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14 Underrated Epics That Prove The Best Action Scenes Are In History Books

June 21, 2021 4.0k votes 903 voters 95.0k views14 items

List RulesVote up the movies that turn historical drama into epic action.

Lawrence of Arabia, Ben-Hur, Braveheart, and Gladiator are some of the most commonly cited examples of action movies that take place within a historical context. If you've seen all of them and are craving something new, check out one of the following underrated historical epics. Some of them are absolutely on par with the greats and just get overlooked. Others aren't in the same league, yet still provide solid entertainment. 

What all of these movies have in common is a focus on action. The history they present may or may not be accurate, but each and every one works on the level of a pure action movie. It's not just about having action, either. It's about taking care in presenting it. That encompasses stunts, costumes, sets, cinematography, and performance. Great care has clearly been taken to present audiences with something lively and entertaining.

Which of these action-packed historical movies is most underrated? Your votes will decide.

  • Michael Mann is a notoriously exacting director who believes every detail in his films should be exactly right. That attention to detail was especially beneficial with The Last of the Mohicans. Daniel Day-Lewis plays Hawkeye, a white adopted Mohican trying to rescue the daughters of a British colonel and falling in love with one of them in the process. The movie plunks Hawkeye right into the middle of the French and Indian War. Mann, basing his film on James Fenimore Cooper's novel, creates two types of danger for his lead character. Hawkeye not only has to dodge and/or fight the French army, he also has to traverse occasionally dangerous terrain. 

    The Last of the Mohicans was a sizable hit when first released in 1992. Since that time, though, other historical action epics have overshadowed it. Mann truly makes the period setting come alive, transporting viewers back in time for a thrilling adventure.

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  • If only one scene from Master and Commander: The Far Side of the World could be chosen to argue its greatness, that scene would have to be the one in which two massive ships fire cannonballs at one another from close range. The boom of the cannons firing is scary, and we see the wood splinter as each cannonball takes out a chunk of its target. Crew members scream and shout as they attempt to get out of the way. Director Peter Weir makes you feel like you're in one of those ships while it's happening. As an added bonus, you get a brilliant Russell Crowe performance as Captain Jack Aubrey. In the story, the Napoleonic Wars are in full force. He and his crew are tasked with tracking down a French vessel.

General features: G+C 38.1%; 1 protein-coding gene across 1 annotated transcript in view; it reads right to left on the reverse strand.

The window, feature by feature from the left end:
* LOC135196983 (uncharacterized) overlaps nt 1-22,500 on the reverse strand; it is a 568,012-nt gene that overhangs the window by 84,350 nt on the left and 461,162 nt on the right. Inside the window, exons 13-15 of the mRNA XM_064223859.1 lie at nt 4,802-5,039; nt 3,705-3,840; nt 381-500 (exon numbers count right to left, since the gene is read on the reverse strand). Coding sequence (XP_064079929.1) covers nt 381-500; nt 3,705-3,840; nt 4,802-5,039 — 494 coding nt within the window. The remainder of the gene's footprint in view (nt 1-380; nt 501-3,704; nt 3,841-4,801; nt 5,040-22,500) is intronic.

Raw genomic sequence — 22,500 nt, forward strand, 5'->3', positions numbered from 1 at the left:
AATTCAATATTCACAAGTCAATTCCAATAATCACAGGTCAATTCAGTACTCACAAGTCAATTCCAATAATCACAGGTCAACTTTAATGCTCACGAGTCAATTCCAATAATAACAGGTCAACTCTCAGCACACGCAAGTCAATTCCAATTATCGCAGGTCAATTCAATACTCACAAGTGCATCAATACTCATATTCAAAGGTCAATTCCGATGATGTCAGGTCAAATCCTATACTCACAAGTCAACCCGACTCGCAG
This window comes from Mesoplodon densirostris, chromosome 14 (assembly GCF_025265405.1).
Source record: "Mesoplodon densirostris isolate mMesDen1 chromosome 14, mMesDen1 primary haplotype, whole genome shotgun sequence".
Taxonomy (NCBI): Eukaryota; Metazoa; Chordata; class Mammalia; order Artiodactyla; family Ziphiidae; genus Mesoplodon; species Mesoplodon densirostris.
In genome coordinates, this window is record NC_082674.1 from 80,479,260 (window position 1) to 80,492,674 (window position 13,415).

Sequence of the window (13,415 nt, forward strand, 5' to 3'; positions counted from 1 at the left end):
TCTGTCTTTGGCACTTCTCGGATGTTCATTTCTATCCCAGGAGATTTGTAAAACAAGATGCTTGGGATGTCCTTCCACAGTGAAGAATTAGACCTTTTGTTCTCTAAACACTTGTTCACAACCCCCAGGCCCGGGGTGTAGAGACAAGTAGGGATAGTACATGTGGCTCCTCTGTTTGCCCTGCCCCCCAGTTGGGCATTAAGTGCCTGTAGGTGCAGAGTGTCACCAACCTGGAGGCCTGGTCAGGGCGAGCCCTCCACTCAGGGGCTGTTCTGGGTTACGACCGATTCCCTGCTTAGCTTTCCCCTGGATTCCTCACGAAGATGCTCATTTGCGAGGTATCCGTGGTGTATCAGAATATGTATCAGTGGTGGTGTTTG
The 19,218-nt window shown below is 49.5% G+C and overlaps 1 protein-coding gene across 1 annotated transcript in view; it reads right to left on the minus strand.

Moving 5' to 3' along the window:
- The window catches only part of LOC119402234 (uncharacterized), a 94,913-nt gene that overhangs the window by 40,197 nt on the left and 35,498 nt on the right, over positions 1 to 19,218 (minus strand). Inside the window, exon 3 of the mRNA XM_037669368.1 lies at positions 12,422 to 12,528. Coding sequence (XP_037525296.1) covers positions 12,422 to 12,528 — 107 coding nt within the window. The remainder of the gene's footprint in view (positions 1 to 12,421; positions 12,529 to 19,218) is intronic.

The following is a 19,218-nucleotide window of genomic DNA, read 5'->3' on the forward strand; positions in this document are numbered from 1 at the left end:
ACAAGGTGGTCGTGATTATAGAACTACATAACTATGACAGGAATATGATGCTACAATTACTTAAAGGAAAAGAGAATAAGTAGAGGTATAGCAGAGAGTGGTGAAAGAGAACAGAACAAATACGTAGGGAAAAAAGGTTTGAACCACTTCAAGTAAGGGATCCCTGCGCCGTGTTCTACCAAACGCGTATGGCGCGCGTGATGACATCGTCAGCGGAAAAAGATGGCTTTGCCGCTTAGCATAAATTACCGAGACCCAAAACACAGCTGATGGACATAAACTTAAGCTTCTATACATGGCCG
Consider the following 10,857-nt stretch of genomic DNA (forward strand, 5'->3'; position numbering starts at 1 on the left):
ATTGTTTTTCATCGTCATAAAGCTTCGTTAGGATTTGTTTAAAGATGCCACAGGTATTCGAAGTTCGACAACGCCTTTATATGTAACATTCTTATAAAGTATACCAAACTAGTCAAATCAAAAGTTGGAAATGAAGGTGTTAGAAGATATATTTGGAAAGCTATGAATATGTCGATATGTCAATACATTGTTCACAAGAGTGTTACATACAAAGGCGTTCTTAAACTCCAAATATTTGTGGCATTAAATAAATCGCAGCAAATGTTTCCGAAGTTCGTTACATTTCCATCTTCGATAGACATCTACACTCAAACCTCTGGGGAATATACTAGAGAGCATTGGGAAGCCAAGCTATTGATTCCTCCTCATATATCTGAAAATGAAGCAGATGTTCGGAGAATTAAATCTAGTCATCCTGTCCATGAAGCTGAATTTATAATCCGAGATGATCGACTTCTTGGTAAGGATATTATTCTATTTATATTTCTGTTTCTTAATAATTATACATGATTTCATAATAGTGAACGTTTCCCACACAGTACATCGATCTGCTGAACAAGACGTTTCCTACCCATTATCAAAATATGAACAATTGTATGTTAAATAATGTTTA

Master and Commander was nominated for the best picture Oscar in 2002. For some reason, audiences didn't fully gel to it during its theatrical run. The movie was a modest success, but the box office topped out at $93 million - far less than its reported $150 million budget. Most people who have seen it are very enthusiastic. There's no doubt, however, that this authentically staged historical adventure deserves to be discovered by a wider swath of the public.

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  • There are two ways to watch Ridley Scott's Kingdom of Heaven. One is in its original theatrical cut, the other in the extended director's cut that's available on Blu-ray. Both have furious action in the story, which is set during the Crusades. Orlando Bloom plays Balian de Ibelin, a blacksmith who becomes a defender of Jerusalem and its people. Scott stages the action sequences with a frenzied quality that helps convey how chaotic it can be in the midst of battle. To call them intense would be an understatement.

    The theatrical version of the movie got generally negative reviews, primarily due to a story that felt disjointed. This prevented it from becoming a modern historical action classic like Braveheart. The director's cut of Kingdom of Heaven clarifies a lot of stuff, developing the characters more and furthering our understanding of the relationships between them. This version is a richer, more cohesive experience. 

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  • Tom Cruise reportedly learned how to wield a sword for his role in The Last Samurai. Well, of course he did. He's Tom Cruise, and that's precisely the kind of thing he does. The film casts him as Captain Nathan Algren, a one-time Civil War hero with a drinking problem. He gains respect for the samurai after being captured by one and eventually joins their side. A large part of the story focuses on battle between the American military and the samurai. These sequences have an amazing sense of scope, depicting in detail the kinds of combat techniques used by both sides. They're so intense you can really feel the stakes for the participants.

    One likely reason why The Last Samurai isn't talked about too much is that Cruise has made so many amazing action films set in modern times, namely the Mission: Impossible series. Those blockbusters have understandably dominated the conversation when it comes to Cruise's work. He gives a terrific, introspective performance here, though, and the sprawling battle sequences provide their own serious thrills.

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